Role: Some companies spilt brand managers into junior and senior roles and the duties performed will vary from day to day. Typical projects begin with research into the market, consumers, and products, followed by a detailed analysis of which marketing campaigns are likely to perform well. Brand managers often work alongside other marketing professionals, the product development team, and execs to brainstorm ideas or refine campaigns and products too. From there, they’ll craft campaigns to suit the company’s goals, monitor progress, and adjust the strategy as needed. They’ll also analyze the results of campaigns to ensure the company’s goals are being met, growth is occurring, and that the campaigns are delivering ROI.
Role: In order to become a marketing manager, companies traditionally expect a degree in a field relating to management or marketing as well as 3-4 years of experience in the field. The manager is responsible for creating the overall marketing campaigns, breaking up tasks among the team, ensuring the campaigns produce the desired results, and managing the team of specialists. Like the entry-level positions, there are many management titles in marketing, such as advertising manager, public relations manager, brand manager, promotions manager, and community manager.
Role: Marketing directors generally oversee all aspects of marketing, including digital, print, media, or any other medium the company uses. They often come up with the overall concepts the marketing teams use in their campaigns, and work to ensure a cohesive branding effort is made. It’s also the director’s job to set budgets for marketing, measure ROI, handle all business planning as it relates to marketing, and oversee all staff below him or her. People may begin to qualify for director roles after 6-7 years in the field.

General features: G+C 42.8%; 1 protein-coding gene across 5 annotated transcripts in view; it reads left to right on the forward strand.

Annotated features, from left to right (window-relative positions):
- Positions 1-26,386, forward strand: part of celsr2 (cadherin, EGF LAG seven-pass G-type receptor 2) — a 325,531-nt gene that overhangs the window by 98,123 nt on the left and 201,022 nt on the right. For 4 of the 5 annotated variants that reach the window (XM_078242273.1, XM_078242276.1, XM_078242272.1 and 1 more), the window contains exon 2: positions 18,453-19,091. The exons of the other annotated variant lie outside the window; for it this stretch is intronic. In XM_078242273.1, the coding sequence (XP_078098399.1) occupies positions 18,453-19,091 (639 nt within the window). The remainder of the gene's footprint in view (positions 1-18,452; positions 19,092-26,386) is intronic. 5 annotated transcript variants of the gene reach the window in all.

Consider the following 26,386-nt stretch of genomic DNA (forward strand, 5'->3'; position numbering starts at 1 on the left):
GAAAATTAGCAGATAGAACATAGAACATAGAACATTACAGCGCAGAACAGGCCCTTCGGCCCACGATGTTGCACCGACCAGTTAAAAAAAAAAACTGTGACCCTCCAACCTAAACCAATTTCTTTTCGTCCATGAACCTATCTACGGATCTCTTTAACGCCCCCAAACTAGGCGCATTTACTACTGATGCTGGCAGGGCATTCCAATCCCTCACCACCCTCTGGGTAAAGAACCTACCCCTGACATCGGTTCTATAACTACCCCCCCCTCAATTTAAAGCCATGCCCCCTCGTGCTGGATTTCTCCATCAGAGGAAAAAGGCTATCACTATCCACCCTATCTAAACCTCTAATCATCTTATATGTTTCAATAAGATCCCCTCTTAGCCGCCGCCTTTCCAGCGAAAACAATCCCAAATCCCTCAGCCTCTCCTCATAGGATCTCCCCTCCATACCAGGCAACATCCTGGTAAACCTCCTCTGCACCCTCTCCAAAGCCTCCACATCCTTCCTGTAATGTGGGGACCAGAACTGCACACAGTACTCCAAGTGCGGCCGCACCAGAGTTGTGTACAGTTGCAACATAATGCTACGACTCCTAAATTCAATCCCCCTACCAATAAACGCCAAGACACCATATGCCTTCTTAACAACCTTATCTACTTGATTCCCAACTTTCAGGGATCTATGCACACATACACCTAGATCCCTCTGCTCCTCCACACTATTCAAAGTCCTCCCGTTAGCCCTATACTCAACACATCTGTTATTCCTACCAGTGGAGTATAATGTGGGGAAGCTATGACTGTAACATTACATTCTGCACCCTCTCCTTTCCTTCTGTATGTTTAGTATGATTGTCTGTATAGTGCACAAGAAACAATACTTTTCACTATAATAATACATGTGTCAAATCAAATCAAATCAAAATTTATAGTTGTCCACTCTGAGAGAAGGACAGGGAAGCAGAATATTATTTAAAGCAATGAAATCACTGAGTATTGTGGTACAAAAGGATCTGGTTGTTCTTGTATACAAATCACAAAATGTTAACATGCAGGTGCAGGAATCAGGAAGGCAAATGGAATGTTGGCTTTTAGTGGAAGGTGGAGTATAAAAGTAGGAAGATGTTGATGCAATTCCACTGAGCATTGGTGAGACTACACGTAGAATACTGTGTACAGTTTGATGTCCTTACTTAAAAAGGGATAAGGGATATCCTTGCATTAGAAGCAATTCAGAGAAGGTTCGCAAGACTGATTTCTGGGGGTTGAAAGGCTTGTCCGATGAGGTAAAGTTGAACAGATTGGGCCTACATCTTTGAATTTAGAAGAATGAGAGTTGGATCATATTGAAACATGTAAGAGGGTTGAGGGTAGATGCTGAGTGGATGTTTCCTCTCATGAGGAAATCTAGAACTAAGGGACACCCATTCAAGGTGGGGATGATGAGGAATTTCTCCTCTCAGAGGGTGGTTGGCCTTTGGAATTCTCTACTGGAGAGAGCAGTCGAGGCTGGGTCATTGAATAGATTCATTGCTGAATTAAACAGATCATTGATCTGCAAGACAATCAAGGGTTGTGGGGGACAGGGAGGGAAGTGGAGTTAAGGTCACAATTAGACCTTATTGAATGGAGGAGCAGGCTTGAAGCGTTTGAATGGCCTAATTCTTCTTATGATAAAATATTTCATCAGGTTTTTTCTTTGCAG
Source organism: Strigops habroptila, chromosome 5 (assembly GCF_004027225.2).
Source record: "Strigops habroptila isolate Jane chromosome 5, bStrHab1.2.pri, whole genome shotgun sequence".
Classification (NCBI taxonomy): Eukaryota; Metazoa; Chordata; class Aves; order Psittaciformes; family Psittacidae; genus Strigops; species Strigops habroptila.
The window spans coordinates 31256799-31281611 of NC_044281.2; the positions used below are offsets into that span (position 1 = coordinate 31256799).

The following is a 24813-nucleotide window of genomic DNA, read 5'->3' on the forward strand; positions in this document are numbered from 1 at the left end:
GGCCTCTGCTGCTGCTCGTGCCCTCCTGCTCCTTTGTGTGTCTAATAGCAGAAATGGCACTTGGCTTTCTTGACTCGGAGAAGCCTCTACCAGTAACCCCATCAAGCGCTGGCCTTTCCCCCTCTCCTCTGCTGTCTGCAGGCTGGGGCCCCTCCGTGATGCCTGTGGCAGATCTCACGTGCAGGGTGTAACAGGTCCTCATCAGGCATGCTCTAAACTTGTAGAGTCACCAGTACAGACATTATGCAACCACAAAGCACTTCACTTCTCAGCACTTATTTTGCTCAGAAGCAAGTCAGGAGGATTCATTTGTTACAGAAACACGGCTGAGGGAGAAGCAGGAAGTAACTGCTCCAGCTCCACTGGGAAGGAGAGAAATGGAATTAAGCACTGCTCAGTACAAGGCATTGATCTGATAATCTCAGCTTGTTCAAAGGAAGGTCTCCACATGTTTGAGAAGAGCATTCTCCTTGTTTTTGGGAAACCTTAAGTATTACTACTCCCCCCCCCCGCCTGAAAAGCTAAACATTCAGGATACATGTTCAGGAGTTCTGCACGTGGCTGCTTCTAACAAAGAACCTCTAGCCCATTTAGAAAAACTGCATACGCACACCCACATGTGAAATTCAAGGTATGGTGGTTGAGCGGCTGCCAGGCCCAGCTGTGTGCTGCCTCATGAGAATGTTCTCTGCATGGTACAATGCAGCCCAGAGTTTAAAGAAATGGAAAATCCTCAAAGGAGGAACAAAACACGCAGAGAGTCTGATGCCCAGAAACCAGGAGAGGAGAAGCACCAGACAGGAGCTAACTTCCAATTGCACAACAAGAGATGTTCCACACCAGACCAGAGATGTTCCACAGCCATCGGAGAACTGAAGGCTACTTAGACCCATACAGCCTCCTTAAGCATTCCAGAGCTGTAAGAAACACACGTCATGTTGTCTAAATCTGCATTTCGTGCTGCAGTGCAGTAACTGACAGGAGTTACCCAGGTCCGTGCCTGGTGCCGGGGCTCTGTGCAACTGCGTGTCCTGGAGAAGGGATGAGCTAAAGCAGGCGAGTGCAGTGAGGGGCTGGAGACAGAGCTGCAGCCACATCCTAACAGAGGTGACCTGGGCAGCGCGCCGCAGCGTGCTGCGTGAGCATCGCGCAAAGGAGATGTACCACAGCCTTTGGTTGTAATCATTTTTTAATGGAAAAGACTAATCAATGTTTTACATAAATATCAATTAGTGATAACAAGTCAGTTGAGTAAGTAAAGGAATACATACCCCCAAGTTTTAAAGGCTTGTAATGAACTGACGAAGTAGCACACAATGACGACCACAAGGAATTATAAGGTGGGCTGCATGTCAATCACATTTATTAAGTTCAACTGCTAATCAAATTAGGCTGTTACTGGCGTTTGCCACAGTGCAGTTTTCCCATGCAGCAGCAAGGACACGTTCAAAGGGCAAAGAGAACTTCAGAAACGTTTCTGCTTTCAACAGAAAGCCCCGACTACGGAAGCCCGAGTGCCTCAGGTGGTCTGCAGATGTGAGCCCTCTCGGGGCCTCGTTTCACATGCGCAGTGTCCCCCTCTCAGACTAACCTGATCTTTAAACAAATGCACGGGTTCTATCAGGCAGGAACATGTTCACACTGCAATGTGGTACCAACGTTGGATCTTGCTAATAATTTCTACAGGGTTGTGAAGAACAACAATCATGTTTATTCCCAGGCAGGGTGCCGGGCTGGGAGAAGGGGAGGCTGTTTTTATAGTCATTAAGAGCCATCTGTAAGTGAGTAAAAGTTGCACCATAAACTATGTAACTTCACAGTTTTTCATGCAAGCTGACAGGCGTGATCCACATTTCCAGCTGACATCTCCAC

Vice President of Marketing / Chief Marketing Officer (CMO)
Role: Vice presidents and Chief Marketing Officers are high-level executives who work even more strategically. They naturally oversee all aspects of marketing, but their core focus is on understanding consumer behavior, expectations, and ensuring that the marketing messages speak to both. They may conduct market research, observe trends, and help frame the general feel of the brand or products, covering everything from pricing to packaging. People usually have a minimum of 12-14 years of experience before they can advance to the VP level. Following this, some, but not all, companies also offer a Chief Marketing Officer (CMO) position.
It’s common for directors and VPs to travel anywhere the company does business or is considering doing business, which could mean domestic or abroad. Those in lower positions tend to work out of a centralized office. The global nature of some brands mean that brand managers in multinational companies can find work in other countries and even travel for work between offices.
Marketing Specialist: According to PayScale, marketing specialists earn an average of USD$48,757 per year in the United States. In the United Kingdom, the average is £29,000, whereas salaries are CAD$51,000 and AU$61,000 in Canada and Australia, respectively.
Brand Manager: USD$70,149, £33,782, CAD$68,652, AU$79,607
Marketing Manager: USD$62,363, £32,183, CAD$62,215, AU$76,281
Marketing Director: USD$83,000, £68,073, CAD$85,300, AU$144,926
VP of Marketing: USD $138,620, £92,817, CAD$124,413, AU$161,500
Marketing professionals may increase their salaries by as much as 25% through bonuses, profit-sharing, and commissions.
Why Brand Managers move on
Compared to other careers, job satisfaction for brand managers is a bit lower. This generally stems from lack of career progression opportunities or a feeling that the work is emotionally unfulfilling. However, because brand managers have such strong business skills and understand what it takes to grow a business, many take the leap into entrepreneurship or consulting. Others move into nonprofit work. That said, many enjoy the field as a whole, but feel they need new challenges. In these cases, they simply move to a different company and begin the process of building a brand all over again.